The following is the third in a weekly series of posts where I take a look at a prospect in the Brewers’ minor league system.
- Is a starting pitcher
- Is 6’5″, 200 pounds
- Pitches right-handed, bats right-handed
- Was born on 6/26/90 in Anderson, SC
- Was drafted in the 4th round of the 2009 draft out of T.L. Hanna H.S. in Anderson, SC; signed late, did not debut until 2010
- Minor league career: 6.6 K/9, 2.6 BB/9, 4.09 ERA in 140.2 IP
- True fact: pitched a perfect game in high school on March 25, 2009
I’ve had the pleasure of being able to watch Wisconsin Timber Rattlers righty Brooks Hall pitch a number of times this year. Despite the lack of gaudy numbers, the big South Carolinian impresses me each time out. It’s possible that I’ve just seen him at his best, but I get the sense that he has an advanced feel for pitching, even if his stuff still needs a little work.
What kind of stuff does Hall have to work with? When he was drafted in 2009, most scouting reports had his two-seam fastball sitting in the 89-92 MPH range, with the velocity occasionally peaking at 95. At the time, scouts also said that he should be able to add some velocity as his body matured.
Two years later, Hall is still sitting in the 88-92 MPH zone, and to the best of my knowledge, he hasn’t hit 95 with Wisconsin yet this year. That’s not really concerning to me – he turned 21 just two months ago and still has a way to go before he fills out his 6’5 frame. He still could add a bit to his fastball velocity.
I’m also not bothered about the non-uptick in velocity because power pitching isn’t his game. His fastball can generate heavy sink, and Hall is becoming adept at pounding the bottom of the strike zone. He doesn’t have a big ground ball rate to show for it thus far, but as he becomes more consistent with his delivery, the ground balls will come.
Speaking of his delivery, it’s hard not to notice the simplicity of Hall’s pitching motion. Instead of using a big wind-up to generate arm speed, Hall relies on his lengthy lower half to add power. He has a moderately slow leg kick followed by a quick push-off and minimal extra arm movement out of a high-3/4 arm slot that he repeats well. He also maintains a fairly consistent release point. His delivery is clean and low-maintenance.
The pitch that could make Hall into a mid-rotation workhorse in the big leagues is a slider that is, at times, a dominant pitch. It has a good, hard break across the plate that right-handed batters have a tough time laying off of. That’s due in part because his release point and arm speed on the slider are identical to his fastball, and both come out high from his delivery and sink, so it can be very difficult for a batter to differentiate between the two pitches until it is too late.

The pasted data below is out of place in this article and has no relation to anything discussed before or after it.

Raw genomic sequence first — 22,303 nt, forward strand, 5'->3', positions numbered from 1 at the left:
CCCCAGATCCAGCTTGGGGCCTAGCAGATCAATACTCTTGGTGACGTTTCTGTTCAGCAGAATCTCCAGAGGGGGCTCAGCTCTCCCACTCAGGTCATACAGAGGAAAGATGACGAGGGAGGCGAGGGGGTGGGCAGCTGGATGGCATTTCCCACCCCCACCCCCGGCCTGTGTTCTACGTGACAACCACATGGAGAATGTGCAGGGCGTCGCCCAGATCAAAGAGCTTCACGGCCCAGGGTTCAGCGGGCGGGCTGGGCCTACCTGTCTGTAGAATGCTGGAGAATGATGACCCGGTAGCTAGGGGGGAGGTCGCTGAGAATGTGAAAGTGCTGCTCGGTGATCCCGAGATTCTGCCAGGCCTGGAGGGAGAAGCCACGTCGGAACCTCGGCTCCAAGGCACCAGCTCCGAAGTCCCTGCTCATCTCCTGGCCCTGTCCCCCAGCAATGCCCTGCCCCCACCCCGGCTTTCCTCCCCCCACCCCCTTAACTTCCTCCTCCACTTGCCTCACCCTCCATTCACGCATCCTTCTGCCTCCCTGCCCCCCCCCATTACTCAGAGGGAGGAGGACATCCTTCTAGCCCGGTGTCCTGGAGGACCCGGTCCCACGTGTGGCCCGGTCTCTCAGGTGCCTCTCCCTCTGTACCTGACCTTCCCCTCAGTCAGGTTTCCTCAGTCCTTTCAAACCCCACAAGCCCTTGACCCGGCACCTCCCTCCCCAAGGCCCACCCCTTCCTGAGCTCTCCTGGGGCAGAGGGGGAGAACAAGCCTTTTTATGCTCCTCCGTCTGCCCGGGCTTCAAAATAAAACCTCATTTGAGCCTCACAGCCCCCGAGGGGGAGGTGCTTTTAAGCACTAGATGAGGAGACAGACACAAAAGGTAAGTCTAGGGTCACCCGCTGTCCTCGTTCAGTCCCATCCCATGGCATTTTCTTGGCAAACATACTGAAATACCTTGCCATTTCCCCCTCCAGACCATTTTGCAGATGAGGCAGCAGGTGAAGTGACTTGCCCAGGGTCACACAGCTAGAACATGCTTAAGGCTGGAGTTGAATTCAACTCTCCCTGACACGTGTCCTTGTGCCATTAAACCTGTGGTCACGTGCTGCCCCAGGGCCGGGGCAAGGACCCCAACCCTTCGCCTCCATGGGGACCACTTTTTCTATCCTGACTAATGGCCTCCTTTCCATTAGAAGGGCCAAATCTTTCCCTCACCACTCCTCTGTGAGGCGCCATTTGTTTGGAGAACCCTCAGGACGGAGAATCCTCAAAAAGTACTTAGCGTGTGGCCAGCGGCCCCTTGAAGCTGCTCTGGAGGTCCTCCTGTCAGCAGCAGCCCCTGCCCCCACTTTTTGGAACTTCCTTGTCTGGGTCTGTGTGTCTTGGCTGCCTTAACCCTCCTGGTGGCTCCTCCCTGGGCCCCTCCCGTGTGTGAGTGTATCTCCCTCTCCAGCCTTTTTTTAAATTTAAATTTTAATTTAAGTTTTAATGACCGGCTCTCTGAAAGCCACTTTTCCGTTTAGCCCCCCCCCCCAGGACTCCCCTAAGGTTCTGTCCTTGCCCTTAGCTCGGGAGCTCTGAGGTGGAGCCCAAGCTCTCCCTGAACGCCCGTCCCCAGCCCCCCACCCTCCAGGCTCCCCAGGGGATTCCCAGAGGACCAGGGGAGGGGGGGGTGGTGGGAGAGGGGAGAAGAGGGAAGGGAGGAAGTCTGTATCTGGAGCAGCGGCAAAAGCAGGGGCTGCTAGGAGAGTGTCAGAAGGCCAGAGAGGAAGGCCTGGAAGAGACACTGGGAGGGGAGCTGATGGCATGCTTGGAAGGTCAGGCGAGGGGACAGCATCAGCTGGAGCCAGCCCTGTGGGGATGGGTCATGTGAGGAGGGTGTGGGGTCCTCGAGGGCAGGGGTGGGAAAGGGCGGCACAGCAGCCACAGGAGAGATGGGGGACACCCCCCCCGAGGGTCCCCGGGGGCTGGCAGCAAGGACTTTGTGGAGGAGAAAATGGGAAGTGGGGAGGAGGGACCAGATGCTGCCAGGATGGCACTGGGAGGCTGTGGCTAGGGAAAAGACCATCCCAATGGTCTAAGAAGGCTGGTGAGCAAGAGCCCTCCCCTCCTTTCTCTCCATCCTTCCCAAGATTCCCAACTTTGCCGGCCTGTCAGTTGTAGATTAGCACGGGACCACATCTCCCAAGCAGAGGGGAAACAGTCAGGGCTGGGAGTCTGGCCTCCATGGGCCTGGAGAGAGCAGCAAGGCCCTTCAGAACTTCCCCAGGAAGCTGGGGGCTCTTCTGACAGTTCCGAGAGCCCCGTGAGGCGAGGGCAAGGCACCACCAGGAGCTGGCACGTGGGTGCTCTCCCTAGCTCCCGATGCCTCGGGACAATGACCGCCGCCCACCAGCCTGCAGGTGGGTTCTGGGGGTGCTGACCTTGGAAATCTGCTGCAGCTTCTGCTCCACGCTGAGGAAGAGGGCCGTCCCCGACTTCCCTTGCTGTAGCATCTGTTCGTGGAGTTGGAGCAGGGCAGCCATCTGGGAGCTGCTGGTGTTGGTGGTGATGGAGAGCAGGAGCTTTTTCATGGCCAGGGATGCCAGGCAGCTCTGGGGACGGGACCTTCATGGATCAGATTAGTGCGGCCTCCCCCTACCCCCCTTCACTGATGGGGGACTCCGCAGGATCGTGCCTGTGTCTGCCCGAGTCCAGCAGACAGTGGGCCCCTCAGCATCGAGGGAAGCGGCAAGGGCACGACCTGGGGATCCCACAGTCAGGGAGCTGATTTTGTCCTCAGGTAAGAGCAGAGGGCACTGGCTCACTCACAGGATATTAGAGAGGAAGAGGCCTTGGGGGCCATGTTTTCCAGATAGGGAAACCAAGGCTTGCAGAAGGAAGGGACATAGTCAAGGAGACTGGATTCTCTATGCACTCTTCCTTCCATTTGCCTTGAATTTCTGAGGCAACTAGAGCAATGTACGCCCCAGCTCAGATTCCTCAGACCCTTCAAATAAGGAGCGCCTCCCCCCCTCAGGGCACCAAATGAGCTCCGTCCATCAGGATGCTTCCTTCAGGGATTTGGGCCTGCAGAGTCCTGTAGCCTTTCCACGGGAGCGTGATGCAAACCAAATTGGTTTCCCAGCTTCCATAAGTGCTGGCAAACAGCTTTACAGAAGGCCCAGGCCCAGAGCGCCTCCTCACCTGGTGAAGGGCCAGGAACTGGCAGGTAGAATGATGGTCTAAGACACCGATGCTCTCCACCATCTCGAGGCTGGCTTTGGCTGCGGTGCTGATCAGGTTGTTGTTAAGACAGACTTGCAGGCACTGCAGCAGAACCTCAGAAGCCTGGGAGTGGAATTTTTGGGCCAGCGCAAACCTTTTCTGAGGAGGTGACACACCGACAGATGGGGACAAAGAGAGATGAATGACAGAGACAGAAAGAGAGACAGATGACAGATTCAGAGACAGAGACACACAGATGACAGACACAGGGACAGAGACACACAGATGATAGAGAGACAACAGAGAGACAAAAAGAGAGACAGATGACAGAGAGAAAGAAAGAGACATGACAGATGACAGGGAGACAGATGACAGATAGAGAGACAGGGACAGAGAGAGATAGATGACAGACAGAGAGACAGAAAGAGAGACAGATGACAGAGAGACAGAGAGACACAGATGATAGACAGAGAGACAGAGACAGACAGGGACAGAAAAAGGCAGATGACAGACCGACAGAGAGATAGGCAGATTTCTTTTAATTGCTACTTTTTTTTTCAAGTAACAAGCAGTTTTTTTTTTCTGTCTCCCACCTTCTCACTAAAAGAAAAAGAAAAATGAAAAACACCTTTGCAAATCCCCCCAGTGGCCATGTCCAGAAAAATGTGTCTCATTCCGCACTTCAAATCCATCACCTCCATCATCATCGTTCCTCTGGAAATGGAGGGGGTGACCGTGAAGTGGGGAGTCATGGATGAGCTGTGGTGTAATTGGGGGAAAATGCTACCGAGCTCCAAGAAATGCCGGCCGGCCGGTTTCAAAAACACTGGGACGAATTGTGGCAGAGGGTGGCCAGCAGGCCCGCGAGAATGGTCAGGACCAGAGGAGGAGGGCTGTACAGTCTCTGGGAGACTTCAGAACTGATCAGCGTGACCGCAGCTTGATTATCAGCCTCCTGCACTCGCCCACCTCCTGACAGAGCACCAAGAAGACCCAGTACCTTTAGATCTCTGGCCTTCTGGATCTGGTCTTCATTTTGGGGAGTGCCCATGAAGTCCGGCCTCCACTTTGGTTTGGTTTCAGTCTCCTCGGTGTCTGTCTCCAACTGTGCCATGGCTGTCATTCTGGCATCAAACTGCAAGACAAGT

Hall also throws a change-up and a curveball. He’s thrown the change since high school, so he’s not one of the many pitchers the Brewers’ minor league staff has had to introduce the pitch to. It has the potential to be a solid pitch, and is a necessary piece to the puzzle if he wants to get more advanced left-handed hitters out and remain a starting pitcher. Hall’s curveball is still a work in progress. I’ve seen it be loopy and ineffective, as well as well shaped and well located. It’s an intriguing fourth pitch that has some potential, and I’ll be interested to see if the Brewers have him stick with it or not.
The main things Hall needs to work on right now are control of his fastball and the feel for his change-up. Hall can get hit hard when he leaves his fastball (or slider) up in the zone. When he gets the ball down, you rarely see an opposing hitter make solid contact. And as I mentioned before, he needs to be able to throw his change-up inside to left-handed batters and become more consistent with his arm speed on the pitch.
Consistency with fastball control will help out his slider, and lead to an increased strikeout rate. Hall’s K/9 rate is pedestrian right now, but it will improve as he learns to work down and on the corners, as opposed to just trying to throw strikes. He already has a good feel for throwing in the zone, and that’s definitely something to build on.
Hall will never be a huge strikeout guy, and probably never a top of the rotation pitcher, but he offers an enticing package of tools that stand a good chance of turning him into a solid Major League starter. He has a workhorse-type frame and Hall truly seems to “get” some of the facets of pitching that often lead to success: throwing strikes, being economical with his pitch count, and keeping his motion simple and repeatable. With a plus slider, a fastball that could be above average down the line and workable third and fourth pitches, I look forward to seeing what Hall offers the Brewers in the coming years.